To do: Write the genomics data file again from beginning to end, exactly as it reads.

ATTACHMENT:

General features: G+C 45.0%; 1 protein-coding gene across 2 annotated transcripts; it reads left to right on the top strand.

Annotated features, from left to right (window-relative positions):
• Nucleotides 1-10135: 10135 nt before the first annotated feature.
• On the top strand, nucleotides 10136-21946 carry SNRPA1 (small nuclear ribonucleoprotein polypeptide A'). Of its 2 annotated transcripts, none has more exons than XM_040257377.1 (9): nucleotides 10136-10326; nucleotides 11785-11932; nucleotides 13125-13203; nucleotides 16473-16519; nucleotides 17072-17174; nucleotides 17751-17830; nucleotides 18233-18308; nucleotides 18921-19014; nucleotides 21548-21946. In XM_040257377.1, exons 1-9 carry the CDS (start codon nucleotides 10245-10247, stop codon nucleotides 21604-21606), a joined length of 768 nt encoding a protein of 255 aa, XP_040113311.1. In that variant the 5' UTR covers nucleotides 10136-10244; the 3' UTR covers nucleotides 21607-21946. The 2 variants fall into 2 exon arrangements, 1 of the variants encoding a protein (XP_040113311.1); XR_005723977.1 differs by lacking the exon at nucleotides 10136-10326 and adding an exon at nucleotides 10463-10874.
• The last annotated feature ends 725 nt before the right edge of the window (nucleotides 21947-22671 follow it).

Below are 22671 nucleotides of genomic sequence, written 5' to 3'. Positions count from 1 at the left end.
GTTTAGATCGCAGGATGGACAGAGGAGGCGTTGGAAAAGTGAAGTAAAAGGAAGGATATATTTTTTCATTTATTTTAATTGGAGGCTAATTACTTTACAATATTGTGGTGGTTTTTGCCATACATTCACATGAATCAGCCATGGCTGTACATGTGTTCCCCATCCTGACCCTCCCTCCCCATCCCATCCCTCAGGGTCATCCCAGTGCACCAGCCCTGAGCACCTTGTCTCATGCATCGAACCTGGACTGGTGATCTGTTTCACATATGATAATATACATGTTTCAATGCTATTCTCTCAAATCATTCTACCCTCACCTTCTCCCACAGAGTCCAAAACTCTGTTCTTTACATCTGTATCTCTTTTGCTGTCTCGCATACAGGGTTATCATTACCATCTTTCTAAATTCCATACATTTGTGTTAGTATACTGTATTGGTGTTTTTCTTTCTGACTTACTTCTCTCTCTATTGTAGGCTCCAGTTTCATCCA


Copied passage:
General features: G+C 45.0%; 1 protein-coding gene across 2 annotated transcripts; it reads left to right on the top strand.

Annotated features, from left to right (window-relative positions):
• Nucleotides 1-10135: 10135 nt before the first annotated feature.
• On the top strand, nucleotides 10136-21946 carry SNRPA1 (small nuclear ribonucleoprotein polypeptide A'). Of its 2 annotated transcripts, none has more exons than XM_040257377.1 (9): nucleotides 10136-10326; nucleotides 11785-11932; nucleotides 13125-13203; nucleotides 16473-16519; nucleotides 17072-17174; nucleotides 17751-17830; nucleotides 18233-18308; nucleotides 18921-19014; nucleotides 21548-21946. In XM_040257377.1, exons 1-9 carry the CDS (start codon nucleotides 10245-10247, stop codon nucleotides 21604-21606), a joined length of 768 nt encoding a protein of 255 aa, XP_040113311.1. In that variant the 5' UTR covers nucleotides 10136-10244; the 3' UTR covers nucleotides 21607-21946. The 2 variants fall into 2 exon arrangements, 1 of the variants encoding a protein (XP_040113311.1); XR_005723977.1 differs by lacking the exon at nucleotides 10136-10326 and adding an exon at nucleotides 10463-10874.
• The last annotated feature ends 725 nt before the right edge of the window (nucleotides 21947-22671 follow it).

Below are 22671 nucleotides of genomic sequence, written 5' to 3'. Positions count from 1 at the left end.
GTTTAGATCGCAGGATGGACAGAGGAGGCGTTGGAAAAGTGAAGTAAAAGGAAGGATATATTTTTTCATTTATTTTAATTGGAGGCTAATTACTTTACAATATTGTGGTGGTTTTTGCCATACATTCACATGAATCAGCCATGGCTGTACATGTGTTCCCCATCCTGACCCTCCCTCCCCATCCCATCCCTCAGGGTCATCCCAGTGCACCAGCCCTGAGCACCTTGTCTCATGCATCGAACCTGGACTGGTGATCTGTTTCACATATGATAATATACATGTTTCAATGCTATTCTCTCAAATCATTCTACCCTCACCTTCTCCCACAGAGTCCAAAACTCTGTTCTTTACATCTGTATCTCTTTTGCTGTCTCGCATACAGGGTTATCATTACCATCTTTCTAAATTCCATACATTTGTGTTAGTATACTGTATTGGTGTTTTTCTTTCTGACTTACTTCTCTCTCTATTGTAGGCTCCAGTTTCATCCA